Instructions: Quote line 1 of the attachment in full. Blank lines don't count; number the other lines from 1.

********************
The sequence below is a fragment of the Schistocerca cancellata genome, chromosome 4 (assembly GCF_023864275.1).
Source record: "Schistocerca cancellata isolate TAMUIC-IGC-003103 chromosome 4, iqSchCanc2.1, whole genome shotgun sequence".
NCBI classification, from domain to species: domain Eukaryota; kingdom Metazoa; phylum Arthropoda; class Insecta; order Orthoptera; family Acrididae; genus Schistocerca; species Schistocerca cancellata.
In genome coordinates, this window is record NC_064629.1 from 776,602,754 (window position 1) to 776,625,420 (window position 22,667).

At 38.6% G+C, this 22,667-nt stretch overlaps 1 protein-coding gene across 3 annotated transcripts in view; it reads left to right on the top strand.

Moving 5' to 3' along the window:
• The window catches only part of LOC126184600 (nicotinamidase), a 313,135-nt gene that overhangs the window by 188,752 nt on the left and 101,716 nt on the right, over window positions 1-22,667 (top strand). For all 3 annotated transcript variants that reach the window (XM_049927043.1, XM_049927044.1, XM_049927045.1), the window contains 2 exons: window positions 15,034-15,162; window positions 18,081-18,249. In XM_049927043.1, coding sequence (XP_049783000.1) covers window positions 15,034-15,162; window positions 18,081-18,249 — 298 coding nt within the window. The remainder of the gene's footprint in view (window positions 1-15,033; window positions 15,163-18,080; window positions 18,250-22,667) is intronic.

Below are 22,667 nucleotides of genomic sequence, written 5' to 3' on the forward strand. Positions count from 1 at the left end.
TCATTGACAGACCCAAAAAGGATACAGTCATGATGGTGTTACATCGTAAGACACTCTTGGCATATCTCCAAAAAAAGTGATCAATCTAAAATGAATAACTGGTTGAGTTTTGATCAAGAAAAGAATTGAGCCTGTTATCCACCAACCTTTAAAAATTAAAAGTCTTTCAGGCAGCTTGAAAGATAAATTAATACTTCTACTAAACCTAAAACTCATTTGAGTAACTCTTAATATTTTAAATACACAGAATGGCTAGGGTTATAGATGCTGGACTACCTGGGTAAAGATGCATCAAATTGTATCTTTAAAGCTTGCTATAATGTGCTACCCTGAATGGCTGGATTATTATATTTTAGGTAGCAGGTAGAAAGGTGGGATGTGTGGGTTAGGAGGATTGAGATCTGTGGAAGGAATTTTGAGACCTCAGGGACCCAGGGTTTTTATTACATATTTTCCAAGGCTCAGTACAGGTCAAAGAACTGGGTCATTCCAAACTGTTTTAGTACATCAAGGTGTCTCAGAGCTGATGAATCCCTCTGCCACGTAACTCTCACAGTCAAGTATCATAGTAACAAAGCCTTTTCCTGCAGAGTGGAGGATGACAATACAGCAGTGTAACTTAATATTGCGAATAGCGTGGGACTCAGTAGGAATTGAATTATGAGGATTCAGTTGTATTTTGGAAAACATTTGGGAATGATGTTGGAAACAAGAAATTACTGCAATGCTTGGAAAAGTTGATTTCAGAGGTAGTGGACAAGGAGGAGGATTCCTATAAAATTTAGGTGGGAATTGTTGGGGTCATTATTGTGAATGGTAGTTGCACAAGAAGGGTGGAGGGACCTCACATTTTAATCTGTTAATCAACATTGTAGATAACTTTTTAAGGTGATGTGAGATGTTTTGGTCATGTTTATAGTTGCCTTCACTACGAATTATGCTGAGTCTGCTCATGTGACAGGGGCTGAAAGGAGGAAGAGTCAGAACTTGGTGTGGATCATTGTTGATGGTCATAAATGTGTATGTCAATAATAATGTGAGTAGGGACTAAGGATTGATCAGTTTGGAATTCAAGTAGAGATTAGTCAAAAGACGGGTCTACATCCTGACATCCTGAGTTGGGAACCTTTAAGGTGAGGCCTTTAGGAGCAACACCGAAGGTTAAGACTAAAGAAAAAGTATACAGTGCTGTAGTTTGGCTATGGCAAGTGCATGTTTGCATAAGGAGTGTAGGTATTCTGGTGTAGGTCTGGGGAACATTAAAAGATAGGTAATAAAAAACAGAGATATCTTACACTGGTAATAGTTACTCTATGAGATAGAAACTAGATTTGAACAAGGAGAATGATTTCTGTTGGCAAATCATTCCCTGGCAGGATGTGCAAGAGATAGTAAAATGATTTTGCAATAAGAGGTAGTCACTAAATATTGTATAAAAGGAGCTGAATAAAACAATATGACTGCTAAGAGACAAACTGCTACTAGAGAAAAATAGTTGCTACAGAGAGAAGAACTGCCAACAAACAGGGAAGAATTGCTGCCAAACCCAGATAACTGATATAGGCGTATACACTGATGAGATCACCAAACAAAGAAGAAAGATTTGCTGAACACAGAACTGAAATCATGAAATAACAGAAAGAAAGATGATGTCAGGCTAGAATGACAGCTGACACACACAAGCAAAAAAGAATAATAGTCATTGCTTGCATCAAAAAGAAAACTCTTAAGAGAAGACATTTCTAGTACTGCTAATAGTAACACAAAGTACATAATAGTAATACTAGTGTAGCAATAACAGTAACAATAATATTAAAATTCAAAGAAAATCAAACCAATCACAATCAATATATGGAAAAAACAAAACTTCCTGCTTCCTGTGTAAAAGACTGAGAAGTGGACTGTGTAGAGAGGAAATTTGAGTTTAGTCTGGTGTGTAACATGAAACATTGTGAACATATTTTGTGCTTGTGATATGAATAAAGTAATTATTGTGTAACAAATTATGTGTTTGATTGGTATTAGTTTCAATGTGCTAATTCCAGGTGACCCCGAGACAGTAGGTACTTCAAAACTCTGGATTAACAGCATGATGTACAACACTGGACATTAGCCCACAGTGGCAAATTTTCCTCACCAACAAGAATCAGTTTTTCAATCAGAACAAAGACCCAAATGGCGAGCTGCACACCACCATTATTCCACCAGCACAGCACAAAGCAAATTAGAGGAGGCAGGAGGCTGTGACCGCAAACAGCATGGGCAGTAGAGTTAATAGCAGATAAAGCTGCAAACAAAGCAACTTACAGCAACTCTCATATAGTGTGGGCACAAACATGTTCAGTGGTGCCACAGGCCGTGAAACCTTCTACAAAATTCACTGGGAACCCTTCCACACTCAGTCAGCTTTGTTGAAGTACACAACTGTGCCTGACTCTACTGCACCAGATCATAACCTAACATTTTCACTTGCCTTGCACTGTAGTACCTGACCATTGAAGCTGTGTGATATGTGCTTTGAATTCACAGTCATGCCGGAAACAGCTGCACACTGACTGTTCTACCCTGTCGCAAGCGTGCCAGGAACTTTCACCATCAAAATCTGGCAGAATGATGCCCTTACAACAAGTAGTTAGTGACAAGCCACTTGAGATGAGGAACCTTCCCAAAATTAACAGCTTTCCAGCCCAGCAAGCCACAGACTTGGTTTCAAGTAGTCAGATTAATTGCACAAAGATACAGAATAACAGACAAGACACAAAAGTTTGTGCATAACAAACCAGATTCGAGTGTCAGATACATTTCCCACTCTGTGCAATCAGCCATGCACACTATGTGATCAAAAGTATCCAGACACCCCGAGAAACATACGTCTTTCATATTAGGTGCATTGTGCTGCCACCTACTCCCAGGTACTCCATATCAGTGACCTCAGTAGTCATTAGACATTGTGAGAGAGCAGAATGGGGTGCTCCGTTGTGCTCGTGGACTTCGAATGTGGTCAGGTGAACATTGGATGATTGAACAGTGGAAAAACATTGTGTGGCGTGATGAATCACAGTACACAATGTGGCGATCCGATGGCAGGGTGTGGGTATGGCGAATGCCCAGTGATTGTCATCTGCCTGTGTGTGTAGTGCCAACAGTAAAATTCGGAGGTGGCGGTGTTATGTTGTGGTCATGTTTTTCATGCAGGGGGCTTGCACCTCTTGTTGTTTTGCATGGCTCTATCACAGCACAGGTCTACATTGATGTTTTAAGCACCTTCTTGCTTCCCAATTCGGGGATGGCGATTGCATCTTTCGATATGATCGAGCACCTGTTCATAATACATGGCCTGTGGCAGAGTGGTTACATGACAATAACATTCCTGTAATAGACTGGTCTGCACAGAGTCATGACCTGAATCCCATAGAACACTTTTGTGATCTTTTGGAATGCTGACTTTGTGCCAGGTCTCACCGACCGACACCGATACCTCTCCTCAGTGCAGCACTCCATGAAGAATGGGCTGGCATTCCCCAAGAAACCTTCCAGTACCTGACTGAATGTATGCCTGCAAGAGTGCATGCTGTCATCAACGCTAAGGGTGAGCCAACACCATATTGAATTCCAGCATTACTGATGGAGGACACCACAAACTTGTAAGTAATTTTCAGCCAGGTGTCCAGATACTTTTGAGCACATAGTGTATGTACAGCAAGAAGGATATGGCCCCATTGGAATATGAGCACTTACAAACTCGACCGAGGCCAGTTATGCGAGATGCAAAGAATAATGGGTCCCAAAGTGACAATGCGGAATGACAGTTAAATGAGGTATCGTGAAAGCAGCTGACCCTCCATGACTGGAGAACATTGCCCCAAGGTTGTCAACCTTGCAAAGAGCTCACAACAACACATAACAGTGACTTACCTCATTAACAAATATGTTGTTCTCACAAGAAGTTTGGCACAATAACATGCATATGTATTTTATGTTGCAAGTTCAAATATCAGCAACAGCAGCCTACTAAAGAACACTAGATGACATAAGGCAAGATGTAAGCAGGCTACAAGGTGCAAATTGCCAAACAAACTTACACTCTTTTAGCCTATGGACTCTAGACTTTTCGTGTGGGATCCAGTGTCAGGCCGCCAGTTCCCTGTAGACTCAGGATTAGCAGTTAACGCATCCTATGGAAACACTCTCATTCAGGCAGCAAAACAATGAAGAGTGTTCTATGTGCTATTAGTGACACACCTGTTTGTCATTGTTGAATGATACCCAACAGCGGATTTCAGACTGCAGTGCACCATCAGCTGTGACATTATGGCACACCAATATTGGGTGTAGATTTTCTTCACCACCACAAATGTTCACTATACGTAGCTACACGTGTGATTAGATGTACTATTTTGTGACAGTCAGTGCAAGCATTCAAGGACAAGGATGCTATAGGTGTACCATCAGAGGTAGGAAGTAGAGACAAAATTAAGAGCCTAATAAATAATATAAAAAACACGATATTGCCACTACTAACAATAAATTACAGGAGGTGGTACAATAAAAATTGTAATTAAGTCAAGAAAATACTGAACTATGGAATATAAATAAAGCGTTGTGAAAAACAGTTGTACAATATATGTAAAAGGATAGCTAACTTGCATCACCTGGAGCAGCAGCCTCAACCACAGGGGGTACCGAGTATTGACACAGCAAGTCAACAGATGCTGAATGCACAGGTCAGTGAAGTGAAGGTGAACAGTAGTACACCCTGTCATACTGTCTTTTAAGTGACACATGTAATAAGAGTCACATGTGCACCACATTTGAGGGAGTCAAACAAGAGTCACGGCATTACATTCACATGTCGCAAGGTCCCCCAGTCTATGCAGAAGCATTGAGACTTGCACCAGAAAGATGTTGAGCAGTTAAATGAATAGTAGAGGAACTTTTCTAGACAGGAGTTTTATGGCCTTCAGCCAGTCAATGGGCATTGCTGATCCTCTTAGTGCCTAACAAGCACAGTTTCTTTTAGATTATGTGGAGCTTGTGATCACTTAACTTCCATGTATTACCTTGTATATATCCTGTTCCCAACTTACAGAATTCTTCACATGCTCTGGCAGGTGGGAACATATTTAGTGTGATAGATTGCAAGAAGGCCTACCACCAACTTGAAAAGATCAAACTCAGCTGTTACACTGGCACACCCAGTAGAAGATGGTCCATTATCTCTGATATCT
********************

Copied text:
The sequence below is a fragment of the Schistocerca cancellata genome, chromosome 4 (assembly GCF_023864275.1).